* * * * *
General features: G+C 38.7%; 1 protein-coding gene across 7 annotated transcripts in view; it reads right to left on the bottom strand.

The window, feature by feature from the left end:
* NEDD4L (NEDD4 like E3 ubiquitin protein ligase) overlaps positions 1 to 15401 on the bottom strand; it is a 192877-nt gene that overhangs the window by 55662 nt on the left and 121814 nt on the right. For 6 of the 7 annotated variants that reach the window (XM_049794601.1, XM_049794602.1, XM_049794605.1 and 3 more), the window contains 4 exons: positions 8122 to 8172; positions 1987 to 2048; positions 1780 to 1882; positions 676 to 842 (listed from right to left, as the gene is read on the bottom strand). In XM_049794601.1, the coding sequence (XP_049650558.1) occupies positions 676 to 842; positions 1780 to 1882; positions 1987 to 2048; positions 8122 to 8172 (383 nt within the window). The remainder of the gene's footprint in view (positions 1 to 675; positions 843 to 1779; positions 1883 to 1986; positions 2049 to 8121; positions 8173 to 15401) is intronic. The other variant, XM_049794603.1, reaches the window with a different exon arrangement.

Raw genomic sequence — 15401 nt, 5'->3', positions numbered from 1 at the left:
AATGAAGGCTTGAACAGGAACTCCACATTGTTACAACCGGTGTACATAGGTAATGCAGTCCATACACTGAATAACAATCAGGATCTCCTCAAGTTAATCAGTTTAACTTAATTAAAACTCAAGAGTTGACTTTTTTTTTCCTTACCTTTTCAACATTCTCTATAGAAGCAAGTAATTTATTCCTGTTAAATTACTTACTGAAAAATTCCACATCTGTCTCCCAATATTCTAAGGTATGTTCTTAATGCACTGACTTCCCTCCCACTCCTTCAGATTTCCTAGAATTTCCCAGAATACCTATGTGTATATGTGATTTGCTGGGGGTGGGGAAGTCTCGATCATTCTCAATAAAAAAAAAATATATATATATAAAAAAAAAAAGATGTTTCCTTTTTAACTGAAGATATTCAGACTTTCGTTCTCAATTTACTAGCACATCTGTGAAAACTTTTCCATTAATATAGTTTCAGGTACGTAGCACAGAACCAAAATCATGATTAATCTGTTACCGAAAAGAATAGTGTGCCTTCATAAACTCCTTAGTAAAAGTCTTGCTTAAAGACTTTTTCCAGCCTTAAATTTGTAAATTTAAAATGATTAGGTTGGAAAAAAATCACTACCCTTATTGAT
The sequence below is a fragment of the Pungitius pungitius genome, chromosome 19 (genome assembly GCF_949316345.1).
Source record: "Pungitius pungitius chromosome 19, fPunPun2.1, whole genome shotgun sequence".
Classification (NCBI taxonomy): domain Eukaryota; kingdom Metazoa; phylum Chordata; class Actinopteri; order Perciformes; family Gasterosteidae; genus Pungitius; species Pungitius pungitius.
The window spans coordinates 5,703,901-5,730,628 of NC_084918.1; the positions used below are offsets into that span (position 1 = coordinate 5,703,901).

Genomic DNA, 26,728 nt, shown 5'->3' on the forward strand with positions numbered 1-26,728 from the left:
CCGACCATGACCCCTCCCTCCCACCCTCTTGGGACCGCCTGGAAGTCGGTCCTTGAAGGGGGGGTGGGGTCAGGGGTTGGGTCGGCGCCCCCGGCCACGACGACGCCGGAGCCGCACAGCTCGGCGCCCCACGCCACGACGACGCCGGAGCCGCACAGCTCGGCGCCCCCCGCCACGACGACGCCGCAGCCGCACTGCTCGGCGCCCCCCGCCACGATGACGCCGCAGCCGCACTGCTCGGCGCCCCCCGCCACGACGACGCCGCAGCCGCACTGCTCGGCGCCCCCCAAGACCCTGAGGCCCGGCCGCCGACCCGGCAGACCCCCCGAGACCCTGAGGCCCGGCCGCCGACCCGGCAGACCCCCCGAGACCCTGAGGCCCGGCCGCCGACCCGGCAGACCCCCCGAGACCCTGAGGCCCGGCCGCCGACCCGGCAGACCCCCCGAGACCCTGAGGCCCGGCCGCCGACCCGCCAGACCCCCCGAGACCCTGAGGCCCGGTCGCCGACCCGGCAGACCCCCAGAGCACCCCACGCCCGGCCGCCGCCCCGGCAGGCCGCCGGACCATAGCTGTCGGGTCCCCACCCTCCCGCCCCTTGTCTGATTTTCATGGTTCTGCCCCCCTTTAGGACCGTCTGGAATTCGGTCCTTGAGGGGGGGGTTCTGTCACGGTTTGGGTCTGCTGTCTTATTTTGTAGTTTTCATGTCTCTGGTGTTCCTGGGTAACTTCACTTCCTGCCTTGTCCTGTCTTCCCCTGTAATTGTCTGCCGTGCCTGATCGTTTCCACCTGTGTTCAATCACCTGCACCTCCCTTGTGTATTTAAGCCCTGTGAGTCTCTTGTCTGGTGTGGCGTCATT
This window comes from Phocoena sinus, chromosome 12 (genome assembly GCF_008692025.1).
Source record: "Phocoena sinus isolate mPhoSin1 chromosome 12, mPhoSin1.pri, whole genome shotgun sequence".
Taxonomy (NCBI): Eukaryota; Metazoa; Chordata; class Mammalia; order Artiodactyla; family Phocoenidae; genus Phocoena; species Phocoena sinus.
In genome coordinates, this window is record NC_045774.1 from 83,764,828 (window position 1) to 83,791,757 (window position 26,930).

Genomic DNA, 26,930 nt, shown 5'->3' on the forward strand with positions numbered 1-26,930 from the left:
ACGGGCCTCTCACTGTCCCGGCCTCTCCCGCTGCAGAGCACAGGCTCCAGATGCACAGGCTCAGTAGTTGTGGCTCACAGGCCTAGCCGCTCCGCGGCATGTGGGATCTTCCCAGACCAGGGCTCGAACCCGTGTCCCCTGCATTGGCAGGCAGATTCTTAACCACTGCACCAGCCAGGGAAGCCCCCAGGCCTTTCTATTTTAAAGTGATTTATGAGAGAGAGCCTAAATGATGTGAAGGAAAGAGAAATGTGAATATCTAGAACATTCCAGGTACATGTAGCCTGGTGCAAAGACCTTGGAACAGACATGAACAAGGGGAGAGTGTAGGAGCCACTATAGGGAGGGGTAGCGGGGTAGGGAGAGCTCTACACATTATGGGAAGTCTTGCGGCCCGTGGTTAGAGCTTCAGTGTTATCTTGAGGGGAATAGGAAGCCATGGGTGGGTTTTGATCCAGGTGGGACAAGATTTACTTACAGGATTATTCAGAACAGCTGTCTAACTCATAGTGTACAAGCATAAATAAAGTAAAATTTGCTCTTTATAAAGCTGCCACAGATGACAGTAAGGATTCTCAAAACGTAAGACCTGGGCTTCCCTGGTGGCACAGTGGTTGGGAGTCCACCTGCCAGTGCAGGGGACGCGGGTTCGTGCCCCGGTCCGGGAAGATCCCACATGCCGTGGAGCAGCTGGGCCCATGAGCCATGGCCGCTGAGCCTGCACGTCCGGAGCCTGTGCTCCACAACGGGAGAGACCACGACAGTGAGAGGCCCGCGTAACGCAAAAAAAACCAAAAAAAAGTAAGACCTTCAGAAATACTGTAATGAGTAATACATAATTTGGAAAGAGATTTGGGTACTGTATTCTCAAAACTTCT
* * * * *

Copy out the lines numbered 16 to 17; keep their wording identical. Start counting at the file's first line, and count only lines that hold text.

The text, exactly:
Genomic DNA, 26,930 nt, shown 5'->3' on the forward strand with positions numbered 1-26,930 from the left:
ACGGGCCTCTCACTGTCCCGGCCTCTCCCGCTGCAGAGCACAGGCTCCAGATGCACAGGCTCAGTAGTTGTGGCTCACAGGCCTAGCCGCTCCGCGGCATGTGGGATCTTCCCAGACCAGGGCTCGAACCCGTGTCCCCTGCATTGGCAGGCAGATTCTTAACCACTGCACCAGCCAGGGAAGCCCCCAGGCCTTTCTATTTTAAAGTGATTTATGAGAGAGAGCCTAAATGATGTGAAGGAAAGAGAAATGTGAATATCTAGAACATTCCAGGTACATGTAGCCTGGTGCAAAGACCTTGGAACAGACATGAACAAGGGGAGAGTGTAGGAGCCACTATAGGGAGGGGTAGCGGGGTAGGGAGAGCTCTACACATTATGGGAAGTCTTGCGGCCCGTGGTTAGAGCTTCAGTGTTATCTTGAGGGGAATAGGAAGCCATGGGTGGGTTTTGATCCAGGTGGGACAAGATTTACTTACAGGATTATTCAGAACAGCTGTCTAACTCATAGTGTACAAGCATAAATAAAGTAAAATTTGCTCTTTATAAAGCTGCCACAGATGACAGTAAGGATTCTCAAAACGTAAGACCTGGGCTTCCCTGGTGGCACAGTGGTTGGGAGTCCACCTGCCAGTGCAGGGGACGCGGGTTCGTGCCCCGGTCCGGGAAGATCCCACATGCCGTGGAGCAGCTGGGCCCATGAGCCATGGCCGCTGAGCCTGCACGTCCGGAGCCTGTGCTCCACAACGGGAGAGACCACGACAGTGAGAGGCCCGCGTAACGCAAAAAAAACCAAAAAAAAGTAAGACCTTCAGAAATACTGTAATGAGTAATACATAATTTGGAAAGAGATTTGGGTACTGTATTCTCAAAACTTCT